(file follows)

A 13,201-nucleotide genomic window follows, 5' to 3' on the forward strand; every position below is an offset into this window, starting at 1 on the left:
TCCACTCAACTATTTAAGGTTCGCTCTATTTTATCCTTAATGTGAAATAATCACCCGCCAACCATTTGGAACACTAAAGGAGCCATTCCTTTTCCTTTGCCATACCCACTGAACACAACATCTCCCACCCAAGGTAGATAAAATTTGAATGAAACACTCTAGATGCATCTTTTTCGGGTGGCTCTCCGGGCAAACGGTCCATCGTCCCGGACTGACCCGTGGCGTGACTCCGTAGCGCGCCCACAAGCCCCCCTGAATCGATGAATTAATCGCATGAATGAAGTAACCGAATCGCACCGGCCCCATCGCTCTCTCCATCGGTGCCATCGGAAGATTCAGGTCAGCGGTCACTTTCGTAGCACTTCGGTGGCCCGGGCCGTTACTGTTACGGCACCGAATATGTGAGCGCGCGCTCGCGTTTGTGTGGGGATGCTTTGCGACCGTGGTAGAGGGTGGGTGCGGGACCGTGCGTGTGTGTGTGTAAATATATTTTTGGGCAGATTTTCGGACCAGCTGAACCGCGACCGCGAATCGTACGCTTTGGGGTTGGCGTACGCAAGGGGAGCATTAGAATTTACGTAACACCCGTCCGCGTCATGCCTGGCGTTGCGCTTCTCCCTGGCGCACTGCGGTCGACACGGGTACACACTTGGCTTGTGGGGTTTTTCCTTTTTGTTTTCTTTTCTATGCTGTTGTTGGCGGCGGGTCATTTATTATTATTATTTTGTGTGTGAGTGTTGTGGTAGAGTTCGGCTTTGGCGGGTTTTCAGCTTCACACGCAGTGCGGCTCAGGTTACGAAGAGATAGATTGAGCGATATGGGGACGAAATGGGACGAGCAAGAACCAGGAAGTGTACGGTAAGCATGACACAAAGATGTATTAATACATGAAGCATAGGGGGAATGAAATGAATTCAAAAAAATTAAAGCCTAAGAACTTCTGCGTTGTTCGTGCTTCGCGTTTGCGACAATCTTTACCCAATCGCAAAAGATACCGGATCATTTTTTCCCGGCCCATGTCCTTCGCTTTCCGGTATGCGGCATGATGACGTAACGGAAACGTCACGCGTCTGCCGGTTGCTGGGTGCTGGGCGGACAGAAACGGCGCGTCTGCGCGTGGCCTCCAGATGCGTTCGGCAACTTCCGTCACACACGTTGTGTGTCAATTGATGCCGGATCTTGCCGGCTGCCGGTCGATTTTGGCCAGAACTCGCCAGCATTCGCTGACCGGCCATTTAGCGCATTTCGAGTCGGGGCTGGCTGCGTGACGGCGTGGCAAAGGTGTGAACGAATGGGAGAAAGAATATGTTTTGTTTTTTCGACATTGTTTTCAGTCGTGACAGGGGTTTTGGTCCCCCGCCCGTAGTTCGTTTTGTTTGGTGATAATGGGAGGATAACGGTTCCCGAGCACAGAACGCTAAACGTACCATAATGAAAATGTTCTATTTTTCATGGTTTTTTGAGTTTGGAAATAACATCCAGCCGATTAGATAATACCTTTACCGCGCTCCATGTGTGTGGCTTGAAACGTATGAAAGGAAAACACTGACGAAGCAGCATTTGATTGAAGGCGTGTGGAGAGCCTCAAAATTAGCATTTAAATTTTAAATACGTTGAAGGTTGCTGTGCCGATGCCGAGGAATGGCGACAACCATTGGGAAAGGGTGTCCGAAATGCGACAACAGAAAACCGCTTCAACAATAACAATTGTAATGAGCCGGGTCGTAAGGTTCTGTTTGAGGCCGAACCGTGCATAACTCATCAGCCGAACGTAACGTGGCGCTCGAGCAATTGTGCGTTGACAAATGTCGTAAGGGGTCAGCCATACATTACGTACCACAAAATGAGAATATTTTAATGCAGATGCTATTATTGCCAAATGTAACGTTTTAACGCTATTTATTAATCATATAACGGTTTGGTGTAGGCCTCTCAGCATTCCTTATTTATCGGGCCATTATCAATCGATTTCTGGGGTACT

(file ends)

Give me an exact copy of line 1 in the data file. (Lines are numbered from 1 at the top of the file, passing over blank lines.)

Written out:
A 13,201-nucleotide genomic window follows, 5' to 3' on the forward strand; every position below is an offset into this window, starting at 1 on the left: